Kentucky Heritage Council
'Walkable City’ author Jeff Speck to speak Jan. 16-17 in Frankfort; presentations coincide with annual Kentucky Main Street Program winter meeting, open to the public

Press Release Date:  Friday, December 20, 2013  
Contact Information:  Diane Comer
(502) 564-7005 Ext. 120

FRANKFORT, Ky. – Jeff Speck, author of “Walkable City: How Downtown Can Save America, One Step at a Time,” will be the keynote presenter for the 2014 Kentucky Main Street Program annual winter conference Jan. 15-17 in Frankfort.

Walkable CityCo-author of the landmark bestseller “Suburban Nation,” Speck is a city planner who advocates for smart growth and sustainable design. As the former director of design at the National Endowment for the Arts, he oversaw the Mayors’ Institute on City Design, where he worked with dozens of American mayors on their most pressing city planning challenges. He leads a design practice based in Washington, D.C.

Speck will present a lecture and book signing at 7 p.m. Thursday, Jan. 16, at the Grand Theatre at 308 St. Clair St., and a workshop from 9-11 a.m. Friday, Jan. 17, in the auditorium of the Kentucky Transportation Cabinet building, 200 Mero St. General admission is $10 for the lecture, and $25 for the workshop. Participants can purchase tickets at the door, or online at the Harrodsburg First website,

Download the program flyer [PDF - 440KB]

“The winter conference marks a new approach to thinking about historic preservation, and an opportunity for a broader range of our constituents to learn from exciting speakers and dynamic programming,” said Craig Potts, Kentucky Heritage Council executive director and state historic preservation officer.

For the first time, the agency is partnering with Preservation Kentucky to sponsor the Kentucky Preservation Series, with quarterly workshops and hands-on training and educational programming designed for broad appeal. “Creating Life on City Streets: Walkability” is the theme for the winter Kentucky Main Street Conference, the premiere entry in this series, which encompasses Speck’s presentations.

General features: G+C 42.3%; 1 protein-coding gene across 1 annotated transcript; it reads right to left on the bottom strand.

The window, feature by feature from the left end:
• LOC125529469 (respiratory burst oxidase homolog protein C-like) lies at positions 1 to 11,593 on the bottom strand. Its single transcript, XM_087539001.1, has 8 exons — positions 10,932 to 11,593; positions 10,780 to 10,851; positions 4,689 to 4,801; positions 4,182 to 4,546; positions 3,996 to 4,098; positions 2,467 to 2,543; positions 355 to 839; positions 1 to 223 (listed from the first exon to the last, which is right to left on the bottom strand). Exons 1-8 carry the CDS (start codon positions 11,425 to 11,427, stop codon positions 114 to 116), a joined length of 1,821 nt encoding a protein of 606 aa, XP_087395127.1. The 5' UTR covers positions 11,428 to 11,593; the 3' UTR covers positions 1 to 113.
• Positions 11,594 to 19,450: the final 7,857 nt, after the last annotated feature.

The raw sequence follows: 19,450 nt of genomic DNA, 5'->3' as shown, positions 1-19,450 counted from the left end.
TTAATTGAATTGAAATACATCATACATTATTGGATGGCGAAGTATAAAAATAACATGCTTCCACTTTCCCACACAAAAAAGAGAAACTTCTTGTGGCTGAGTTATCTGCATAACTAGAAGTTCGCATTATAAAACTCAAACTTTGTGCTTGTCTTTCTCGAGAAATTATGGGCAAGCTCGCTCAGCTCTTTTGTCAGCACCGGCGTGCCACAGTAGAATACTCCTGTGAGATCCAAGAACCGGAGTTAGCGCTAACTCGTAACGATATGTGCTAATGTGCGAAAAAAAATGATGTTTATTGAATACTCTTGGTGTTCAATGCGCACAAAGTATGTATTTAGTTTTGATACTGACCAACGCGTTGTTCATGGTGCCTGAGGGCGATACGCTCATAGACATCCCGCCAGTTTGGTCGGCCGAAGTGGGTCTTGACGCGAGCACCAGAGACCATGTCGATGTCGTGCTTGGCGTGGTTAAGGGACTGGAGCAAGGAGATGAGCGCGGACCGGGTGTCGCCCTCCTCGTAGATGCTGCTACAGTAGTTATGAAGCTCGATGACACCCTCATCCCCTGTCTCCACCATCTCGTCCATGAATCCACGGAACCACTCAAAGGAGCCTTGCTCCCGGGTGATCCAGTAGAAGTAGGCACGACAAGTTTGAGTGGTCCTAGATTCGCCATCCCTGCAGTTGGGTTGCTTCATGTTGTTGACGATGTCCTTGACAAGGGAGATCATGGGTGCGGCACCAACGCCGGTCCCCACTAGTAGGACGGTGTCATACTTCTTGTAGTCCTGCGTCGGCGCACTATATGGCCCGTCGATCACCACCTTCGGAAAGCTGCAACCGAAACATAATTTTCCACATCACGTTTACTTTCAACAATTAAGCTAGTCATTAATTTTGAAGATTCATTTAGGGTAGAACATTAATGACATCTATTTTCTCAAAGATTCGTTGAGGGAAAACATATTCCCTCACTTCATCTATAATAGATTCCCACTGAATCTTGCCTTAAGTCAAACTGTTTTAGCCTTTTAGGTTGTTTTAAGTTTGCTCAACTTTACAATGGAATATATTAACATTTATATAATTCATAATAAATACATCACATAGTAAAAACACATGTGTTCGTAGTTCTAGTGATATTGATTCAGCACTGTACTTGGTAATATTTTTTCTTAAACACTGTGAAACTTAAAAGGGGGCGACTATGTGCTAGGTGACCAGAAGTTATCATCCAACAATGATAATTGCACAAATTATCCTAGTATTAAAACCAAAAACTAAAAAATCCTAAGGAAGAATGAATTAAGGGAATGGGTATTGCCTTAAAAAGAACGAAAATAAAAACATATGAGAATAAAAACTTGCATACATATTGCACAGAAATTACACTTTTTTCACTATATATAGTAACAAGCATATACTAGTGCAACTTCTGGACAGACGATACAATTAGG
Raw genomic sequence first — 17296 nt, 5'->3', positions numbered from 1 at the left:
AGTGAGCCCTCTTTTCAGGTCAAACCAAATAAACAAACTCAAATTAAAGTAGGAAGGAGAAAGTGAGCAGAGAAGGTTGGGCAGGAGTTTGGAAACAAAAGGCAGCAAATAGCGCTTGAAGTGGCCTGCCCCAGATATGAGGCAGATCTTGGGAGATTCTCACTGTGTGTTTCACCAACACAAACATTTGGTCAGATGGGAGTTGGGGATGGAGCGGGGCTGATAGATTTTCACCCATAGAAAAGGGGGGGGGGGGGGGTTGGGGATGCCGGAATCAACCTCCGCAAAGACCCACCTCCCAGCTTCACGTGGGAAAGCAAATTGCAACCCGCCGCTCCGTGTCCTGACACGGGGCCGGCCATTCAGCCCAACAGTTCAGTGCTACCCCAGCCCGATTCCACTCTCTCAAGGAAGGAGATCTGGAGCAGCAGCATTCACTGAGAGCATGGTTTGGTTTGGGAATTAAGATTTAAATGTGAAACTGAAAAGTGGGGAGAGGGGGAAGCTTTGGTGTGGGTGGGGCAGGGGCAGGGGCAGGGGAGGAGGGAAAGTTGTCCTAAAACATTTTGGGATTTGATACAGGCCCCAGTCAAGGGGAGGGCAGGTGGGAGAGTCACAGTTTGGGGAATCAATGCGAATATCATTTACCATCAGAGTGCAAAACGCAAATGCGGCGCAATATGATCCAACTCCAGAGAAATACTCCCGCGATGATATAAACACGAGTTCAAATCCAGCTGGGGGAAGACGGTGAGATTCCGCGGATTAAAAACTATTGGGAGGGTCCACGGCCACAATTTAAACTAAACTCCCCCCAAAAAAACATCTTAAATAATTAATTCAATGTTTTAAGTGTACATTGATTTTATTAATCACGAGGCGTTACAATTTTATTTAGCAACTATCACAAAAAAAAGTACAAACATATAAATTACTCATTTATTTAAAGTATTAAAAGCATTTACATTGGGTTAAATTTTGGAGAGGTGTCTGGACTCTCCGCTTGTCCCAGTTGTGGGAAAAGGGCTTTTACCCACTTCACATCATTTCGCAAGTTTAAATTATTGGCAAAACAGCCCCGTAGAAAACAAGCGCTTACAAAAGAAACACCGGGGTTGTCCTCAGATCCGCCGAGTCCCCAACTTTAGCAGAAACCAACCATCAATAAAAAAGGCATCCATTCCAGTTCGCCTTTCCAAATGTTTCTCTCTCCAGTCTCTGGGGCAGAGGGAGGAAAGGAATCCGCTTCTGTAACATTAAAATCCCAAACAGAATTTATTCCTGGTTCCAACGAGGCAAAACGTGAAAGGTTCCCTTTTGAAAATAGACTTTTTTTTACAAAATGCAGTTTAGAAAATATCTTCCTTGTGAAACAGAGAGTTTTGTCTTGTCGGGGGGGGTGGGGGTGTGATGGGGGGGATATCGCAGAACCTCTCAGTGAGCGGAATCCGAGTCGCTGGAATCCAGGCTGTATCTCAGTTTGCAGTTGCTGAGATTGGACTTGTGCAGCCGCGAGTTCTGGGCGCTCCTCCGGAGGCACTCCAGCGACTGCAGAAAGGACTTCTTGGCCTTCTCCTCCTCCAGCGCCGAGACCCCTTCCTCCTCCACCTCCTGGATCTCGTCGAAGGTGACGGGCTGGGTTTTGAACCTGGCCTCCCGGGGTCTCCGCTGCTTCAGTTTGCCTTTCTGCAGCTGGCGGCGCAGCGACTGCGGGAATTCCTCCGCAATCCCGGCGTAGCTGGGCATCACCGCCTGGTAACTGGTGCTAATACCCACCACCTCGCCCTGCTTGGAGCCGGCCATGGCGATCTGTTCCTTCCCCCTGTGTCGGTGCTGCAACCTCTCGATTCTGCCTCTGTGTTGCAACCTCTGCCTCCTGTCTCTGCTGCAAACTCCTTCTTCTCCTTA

New this year, the public is invited to attend the conference and join local Main Street managers, board members, elected officials and others to learn about current issues in community revitalization. Topics will be of broad interest to anyone interested in community strategies to preserve and utilize historic downtown buildings, capitalize on authentic assets, promote heritage tourism and create positive energy that attracts residents and visitors.

The goal of the new Kentucky Preservation Series is to give individuals the information they need to help care for and rehabilitate their historic home or building, and work more effectively to support preservation and planning efforts at the local level, Potts said. This series takes the place of the long-running biennial statewide historic preservation conference.

Full conference registration is $100 per person and includes educational sessions, Speck’s lecture and workshop, and a reception hosted by Preservation Kentucky. Single-day registration Jan. 15 or 16 is $35. More information and a complete conference schedule are available at

Training credits for local officials are available through the Kentucky League of Cities / City Officials Training Center on an hour-for-hour basis, and also through the County Elected Officials Training Incentive Program offered by the Department for Local Government, which has approved up to 14 training hours.

Administered by the Kentucky Heritage Council, the Kentucky Main Street Program is presenting the conference in partnership with the nonprofit organization Friends of Kentucky Main Street. Speck’s visit to Kentucky is sponsored through the support of KHC board member Nana Lampton. For more about Speck’s work, visit


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An agency of the Kentucky Tourism, Arts and Heritage Cabinet, the Kentucky Heritage Council / State Historic Preservation Office is responsible for the identification, protection and preservation of prehistoric resources and historic buildings, sites and cultural resources throughout the Commonwealth, in partnership with other state and federal agencies, local communities and interested citizens. This mission is integral to making communities more livable and has a far-ranging impact on issues as diverse as economic development, heritage tourism, jobs creation, affordable housing, community revitalization, environmental conservation and quality of life.